Own height

Hi,

from where does the SafeSky app take it’s own height?

I have a gap between the height in SafeSky and in SkyDemon/Stratux.

Thanks.

Kai

How big is the difference?
Are both apps running on the same device or different ones?

Yes, both apps on one device.

The difference is 400 ft.

Is it possible that SafeSky uses the GPS height instead of the barometric height?

SafeSky is using GPS altitude for all traffics, except for some ADS-B that unfortunately sometimes only contains standard altitudes (1013 hPa). We are working on a fix to re-ajust the altitude in those cases based on the local QNH, so that every traffic will be precisely on the same reference.

SateSky team

I think ADS-B is always barometric height.

You are right ADS-B is always 1013.25hPa, or 29.92inHg ¶. Look at your Transponder … you will see the „value“ in feet transmitted into the network.
If you are wondering about the term „value“ … I use it because FL are based on std.Pressure¶ 1013 /29.92 and Altitude ((A)MSL) is related to QNH-/Altimeter setting depending on regional forecast/ local area Pressure.

Hello,

I am ADS-B Out equipped in my aircraft, so my reported altitude is always referenced to 1013.2 hPa.
I use an uAvionix SkyEcho 2 to receive ADS-B In and also provide “my position and altitude” information to my EFB (SkyDemon). This is for the SkyDemon collision avoidance algorithms to function correctly so all altitudes are referenced to 1013.2.
If I load the SafeSky app onto my phone, I presume my phone’s GPS will report my altitude with reference to GPS altitude.
How does SafeSky convert GPS received altitude to altitude referenced to 1013.2?
This is important to ensure all aircraft are using the same altitude reference.
Thanks
Tony

SafeSky Team,

Have you now included a “fix” so that smartphone GPS derived height is adjusted so it is relative to 1013.2 hPA?
If not, how is this height discrepancy between devices using a 1013.2 reference and GPS derived height to be resolved?
Regards
Tony

Dear @tnowak ,

Thanks for your message; and sorry to come back so late but this item is very interesting and not yet completely resolved.

All of you are right, transponder and ADS-B out gives a barometric altitude 1013,2. BUT the transponder able to send an ads-B out signal transforms a GPS altitude of course. That’s why you need to connect your transponder to your GPS to be able to transmit your ADS-B out.
In another hand, you fly considering a local QNH giving you an altitude very similar (in theory) of the GPS altitude.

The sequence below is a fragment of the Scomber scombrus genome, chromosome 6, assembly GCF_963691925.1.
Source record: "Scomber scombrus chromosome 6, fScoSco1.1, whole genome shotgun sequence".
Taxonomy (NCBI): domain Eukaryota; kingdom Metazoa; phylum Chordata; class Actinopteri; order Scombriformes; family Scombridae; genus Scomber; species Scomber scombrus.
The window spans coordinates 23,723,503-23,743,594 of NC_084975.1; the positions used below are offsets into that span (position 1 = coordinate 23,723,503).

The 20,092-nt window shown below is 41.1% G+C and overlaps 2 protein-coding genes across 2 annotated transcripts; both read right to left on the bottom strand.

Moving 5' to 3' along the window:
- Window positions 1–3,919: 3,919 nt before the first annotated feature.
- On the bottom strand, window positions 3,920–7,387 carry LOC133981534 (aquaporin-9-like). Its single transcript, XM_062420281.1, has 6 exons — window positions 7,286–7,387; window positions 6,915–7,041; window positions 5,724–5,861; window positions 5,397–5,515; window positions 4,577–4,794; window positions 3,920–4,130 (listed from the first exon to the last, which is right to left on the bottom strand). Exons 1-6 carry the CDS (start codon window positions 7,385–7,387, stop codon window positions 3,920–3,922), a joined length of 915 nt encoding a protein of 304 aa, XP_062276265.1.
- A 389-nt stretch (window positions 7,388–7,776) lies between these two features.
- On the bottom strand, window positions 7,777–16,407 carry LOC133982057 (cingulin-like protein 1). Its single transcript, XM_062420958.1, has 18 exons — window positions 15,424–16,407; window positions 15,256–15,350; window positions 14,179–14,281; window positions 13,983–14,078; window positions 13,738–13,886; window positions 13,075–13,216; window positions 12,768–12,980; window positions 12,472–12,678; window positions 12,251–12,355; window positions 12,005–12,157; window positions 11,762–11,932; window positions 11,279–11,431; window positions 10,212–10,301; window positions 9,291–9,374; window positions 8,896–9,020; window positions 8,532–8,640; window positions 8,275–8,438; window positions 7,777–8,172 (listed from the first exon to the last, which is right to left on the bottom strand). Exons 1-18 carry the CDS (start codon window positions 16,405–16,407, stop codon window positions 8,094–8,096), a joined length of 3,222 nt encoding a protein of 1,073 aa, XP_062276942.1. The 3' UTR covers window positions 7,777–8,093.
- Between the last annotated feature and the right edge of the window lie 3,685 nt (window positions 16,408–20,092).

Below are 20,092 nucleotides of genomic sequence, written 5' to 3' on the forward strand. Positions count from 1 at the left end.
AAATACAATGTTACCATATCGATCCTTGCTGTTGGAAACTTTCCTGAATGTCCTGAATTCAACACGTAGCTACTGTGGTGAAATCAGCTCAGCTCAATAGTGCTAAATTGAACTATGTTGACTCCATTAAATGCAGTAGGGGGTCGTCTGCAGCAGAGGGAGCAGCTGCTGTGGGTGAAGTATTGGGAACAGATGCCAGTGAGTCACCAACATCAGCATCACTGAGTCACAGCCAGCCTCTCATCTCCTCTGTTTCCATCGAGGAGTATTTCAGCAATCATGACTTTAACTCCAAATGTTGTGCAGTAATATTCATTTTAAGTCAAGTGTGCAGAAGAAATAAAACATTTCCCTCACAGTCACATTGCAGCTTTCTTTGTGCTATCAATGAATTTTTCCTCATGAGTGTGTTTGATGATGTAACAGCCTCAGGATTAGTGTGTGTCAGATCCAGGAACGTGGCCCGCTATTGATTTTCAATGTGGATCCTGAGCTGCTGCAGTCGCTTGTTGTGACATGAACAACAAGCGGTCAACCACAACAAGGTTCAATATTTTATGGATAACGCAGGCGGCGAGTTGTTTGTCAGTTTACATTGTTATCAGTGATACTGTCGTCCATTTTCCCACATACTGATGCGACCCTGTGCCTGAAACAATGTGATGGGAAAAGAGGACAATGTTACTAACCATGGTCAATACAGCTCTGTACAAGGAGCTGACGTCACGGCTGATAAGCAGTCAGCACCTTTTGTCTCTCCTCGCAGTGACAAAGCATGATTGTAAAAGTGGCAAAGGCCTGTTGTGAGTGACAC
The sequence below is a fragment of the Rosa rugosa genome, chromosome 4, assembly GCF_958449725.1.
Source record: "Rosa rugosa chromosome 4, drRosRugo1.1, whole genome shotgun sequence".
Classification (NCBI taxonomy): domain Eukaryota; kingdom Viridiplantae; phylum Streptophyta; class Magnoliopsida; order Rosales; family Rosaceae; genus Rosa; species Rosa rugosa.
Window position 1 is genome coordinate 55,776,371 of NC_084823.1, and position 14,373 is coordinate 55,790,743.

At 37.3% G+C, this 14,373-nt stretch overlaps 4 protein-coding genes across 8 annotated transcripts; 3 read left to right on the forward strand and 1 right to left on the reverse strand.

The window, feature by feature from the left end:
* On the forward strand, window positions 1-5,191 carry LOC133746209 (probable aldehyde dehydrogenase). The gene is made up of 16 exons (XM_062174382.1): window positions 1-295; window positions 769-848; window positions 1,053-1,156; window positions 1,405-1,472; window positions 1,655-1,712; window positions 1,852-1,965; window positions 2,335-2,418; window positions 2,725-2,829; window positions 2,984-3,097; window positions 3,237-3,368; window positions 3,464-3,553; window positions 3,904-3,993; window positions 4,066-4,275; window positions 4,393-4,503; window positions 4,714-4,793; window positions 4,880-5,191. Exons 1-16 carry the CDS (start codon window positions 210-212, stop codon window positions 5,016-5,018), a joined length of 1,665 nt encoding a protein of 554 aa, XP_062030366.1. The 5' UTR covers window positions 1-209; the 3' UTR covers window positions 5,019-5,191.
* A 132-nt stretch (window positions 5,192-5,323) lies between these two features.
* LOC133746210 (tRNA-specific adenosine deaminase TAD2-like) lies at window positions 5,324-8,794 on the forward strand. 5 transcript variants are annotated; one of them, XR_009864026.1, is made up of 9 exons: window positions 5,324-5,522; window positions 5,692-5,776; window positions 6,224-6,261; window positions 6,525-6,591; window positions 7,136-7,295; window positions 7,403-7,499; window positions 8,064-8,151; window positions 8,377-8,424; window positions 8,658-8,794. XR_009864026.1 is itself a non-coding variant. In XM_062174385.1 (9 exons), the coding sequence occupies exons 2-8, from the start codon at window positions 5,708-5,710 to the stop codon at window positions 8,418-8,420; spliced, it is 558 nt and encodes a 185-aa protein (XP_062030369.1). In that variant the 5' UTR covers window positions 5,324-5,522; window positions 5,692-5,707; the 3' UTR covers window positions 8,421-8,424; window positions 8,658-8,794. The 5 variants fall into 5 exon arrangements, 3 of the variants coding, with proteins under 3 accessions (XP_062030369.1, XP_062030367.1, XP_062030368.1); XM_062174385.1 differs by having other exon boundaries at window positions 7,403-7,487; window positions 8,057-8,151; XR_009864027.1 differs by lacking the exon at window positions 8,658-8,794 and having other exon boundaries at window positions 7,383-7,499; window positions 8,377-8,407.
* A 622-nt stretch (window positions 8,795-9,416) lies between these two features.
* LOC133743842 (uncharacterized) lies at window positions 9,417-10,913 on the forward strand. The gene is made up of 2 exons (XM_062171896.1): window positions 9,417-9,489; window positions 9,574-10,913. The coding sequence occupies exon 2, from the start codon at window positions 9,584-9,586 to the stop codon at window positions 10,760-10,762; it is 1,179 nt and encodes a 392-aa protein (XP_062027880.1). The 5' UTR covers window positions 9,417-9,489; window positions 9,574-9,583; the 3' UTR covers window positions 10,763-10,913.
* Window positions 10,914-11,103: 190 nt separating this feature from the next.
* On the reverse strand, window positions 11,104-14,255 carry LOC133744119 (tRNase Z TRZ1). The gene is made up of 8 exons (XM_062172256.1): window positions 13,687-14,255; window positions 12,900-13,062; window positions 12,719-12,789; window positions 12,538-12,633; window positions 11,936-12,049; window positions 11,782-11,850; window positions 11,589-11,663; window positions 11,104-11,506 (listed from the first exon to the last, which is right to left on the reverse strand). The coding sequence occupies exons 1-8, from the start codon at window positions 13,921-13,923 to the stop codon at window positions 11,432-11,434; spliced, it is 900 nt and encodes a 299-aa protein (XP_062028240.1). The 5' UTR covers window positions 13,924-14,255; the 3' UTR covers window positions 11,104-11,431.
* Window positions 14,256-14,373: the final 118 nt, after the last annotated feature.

Most of the data we integrate is in GPS altitude, a small part is in 1013.2. This means that today, with a significant difference in pressure, we can have differences in altitude with some of the traffic informed by SafeSky.

We have been working for a long time to try and find the best solution but it is not easy. Be sure that we don’t forget it or underestimate it.
If you have any ideas or recommendations, please shoot. It can be very helpful.

Fly safe.

ATC relies on a standard atmosphere model, implemented in all altimeters.
The pressure is measured and a flight level (pressure altitude) is derived from that, based on the standard altmosphere model.
ATC does not rely on real (geometrical) altitude, but a QNH correction is taken into account in both altimeters and ATC radar screens. That is why QNH is always communicated by the ATCO when a pilot initiate a contact with ATC (below transition level).
The problem is that SafeSky (and FLARMS) use the GPS altitude, while ADS-B and Mode S transponders (designed for ATC) broadcast the pressure altitude.
QNH correction is not enough to get a “true altitude” from the pressure altitude: you also need the temperature distribution below the aircraft.
Good news is that ADS-B equiped transponder have both GPS and the transponder’s pressure detector: ADS-B messages contain both “Pressure-altitude/FL” and a “GNSS Height” field.
Unfortunately, I observed that sources like FR24 only show the pressure altitude.
SafeSky could look for ground servers delivering also the “GNSS Height” for ADS-B targets.
FLARM (OGN) is another matter: some FLARM devices are IGC certified (to validated FAI sport performances) and have both GPS and pressure sensor, but many FLARMs only have a GPS, no pressure sensor.
As you see, getting an accurate vertical difference assessment between two targets using different devices is a complicated matter.
I would advice to rely on horizontal “low separation” warnings from SafeSky, but look below as well as above to spot the other plane.
The only way to get a reliable vertical assessment would be to have both planes using the same reference, like in TCAS.